Is there anyone who has seen this heart-warming Judy Garland musical and doesn’t remember the traumatic trick-or-treating scene in which little Tootie (Margaret O’Brien) rises to the terrible challenge of approaching the front door of the scariest man in the street – and throwing flour in his face. Director Vincente Minnelli brilliantly captures the menacing mood as Tootie tentatively knocks on the door… and her jubilation as she realises that she is “the bravest of them all and the most horrible” after she has completed the task that none of the other kids would take on..
4. Everyone Says I Love You (1996)
Woody Allen’s joyful musical – in which stars ranging from Drew Barrymore to Alan Alda bravely sang old standards (regardless of how well – or not, in the case of Julia Roberts – they could sing) – follows a year in the life of a wacky Park Avenue family. One of the highlights is the Hallowe’en sequence when the children from the building come to the door to trick or treat. This being the wealthiest part of New York, you don’t just get a kid in a supermarket outfit singing a pop song; you get full, MGM-style, production numbers. And the one that the family falls for is a girl dressed as a banana, singing Carmen Miranda’s Chiquita Banana song, accompanied by two maracas-shaking boys in Mexican costume.
OF MICE AND BOGEY MEN
5. To Kill a Mockingbird (1962)
It’s not a horror movie, but this peerless film of Harper Lee’s wonderful book has an unforgettable scene, set at Hallowe’en, which is utterly terrifying. Our young heroine, Scout, through whose eyes the story is told, is set upon by an assailant in the dark as she and her brother Jem are returning home from a Hallowe’en pageant at their school. Scout is still in her ham costume and is knocked to the ground as the attacker lays into Jem. Her unwieldy, solid costume prevents her from seeing what’s happening and who her attacker is and stops her from being able to get to her feet. All of which adds to the suspense, which is brilliantly heightened by Elmer Bernstein’s magnificent music. The scene is not only extremely scary but also a pivotal point in the plot – as it leads to our first glimpse of the mysterious Boo Radley..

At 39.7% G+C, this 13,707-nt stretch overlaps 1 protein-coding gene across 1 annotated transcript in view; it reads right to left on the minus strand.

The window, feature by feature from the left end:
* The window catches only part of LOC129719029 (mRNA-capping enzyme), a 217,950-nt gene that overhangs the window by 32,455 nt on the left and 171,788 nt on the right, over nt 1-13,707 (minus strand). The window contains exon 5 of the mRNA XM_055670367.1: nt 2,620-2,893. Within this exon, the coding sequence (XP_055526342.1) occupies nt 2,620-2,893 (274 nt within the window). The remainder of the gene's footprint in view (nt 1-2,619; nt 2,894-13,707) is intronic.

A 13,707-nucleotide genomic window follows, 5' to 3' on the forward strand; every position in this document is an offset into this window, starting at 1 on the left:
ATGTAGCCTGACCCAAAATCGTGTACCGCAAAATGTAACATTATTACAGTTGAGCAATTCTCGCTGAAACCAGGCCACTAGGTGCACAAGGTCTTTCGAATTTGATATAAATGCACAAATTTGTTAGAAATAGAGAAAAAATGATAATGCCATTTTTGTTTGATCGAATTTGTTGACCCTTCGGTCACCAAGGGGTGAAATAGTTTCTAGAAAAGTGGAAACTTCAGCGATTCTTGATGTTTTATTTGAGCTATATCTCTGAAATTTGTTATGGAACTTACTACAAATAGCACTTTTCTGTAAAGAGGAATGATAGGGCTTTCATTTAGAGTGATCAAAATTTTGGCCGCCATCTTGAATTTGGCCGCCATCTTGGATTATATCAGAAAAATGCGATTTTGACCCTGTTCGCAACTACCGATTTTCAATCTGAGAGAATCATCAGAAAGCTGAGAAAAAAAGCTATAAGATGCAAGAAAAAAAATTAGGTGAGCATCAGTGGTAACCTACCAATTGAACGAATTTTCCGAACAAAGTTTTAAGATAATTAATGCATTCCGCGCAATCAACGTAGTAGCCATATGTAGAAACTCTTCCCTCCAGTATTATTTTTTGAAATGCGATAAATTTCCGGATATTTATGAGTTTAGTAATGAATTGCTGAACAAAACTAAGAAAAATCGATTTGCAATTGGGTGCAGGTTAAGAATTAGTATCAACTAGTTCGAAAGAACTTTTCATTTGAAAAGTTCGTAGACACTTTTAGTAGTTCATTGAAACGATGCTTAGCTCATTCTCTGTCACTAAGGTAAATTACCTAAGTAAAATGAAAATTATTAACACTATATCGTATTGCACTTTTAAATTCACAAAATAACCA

6. Hallowe’en (1978)
The low-budget chiller that spawned several sequels and a series of spoofs (the Scary Movies etc), this creepy horror flick takes place on October 31 when a psychotic killer, who has been mistakenly released from an institution, returns to his family home to pick up where he left off 15 years earlier. Jamie Lee Curtis followed in her mother Janet “Psycho” Leigh’s filmic footsteps by being something of a magnet for the murderer..
SAUCY SORCERESSES
7. I Married a Witch (1942)
Veronica Lake – she of the peekaboo fringe, petite figure and impish face – was brilliantly cast as Jennifer, the mischievous minx of a witch, who, having been burned at the stake in the 17th century, plots revenge on the modern-day ancestor of the puritan responsible for her fate. She seduces him, wrecks his marriage plans and his political campaign and, of course, ends up falling in love with him in this downright magic romantic comedy which undoubtedly inspired the hit 1960s TV show, Bewitched, but is ten times funnier..
8. Bell, Book and Candle (1958)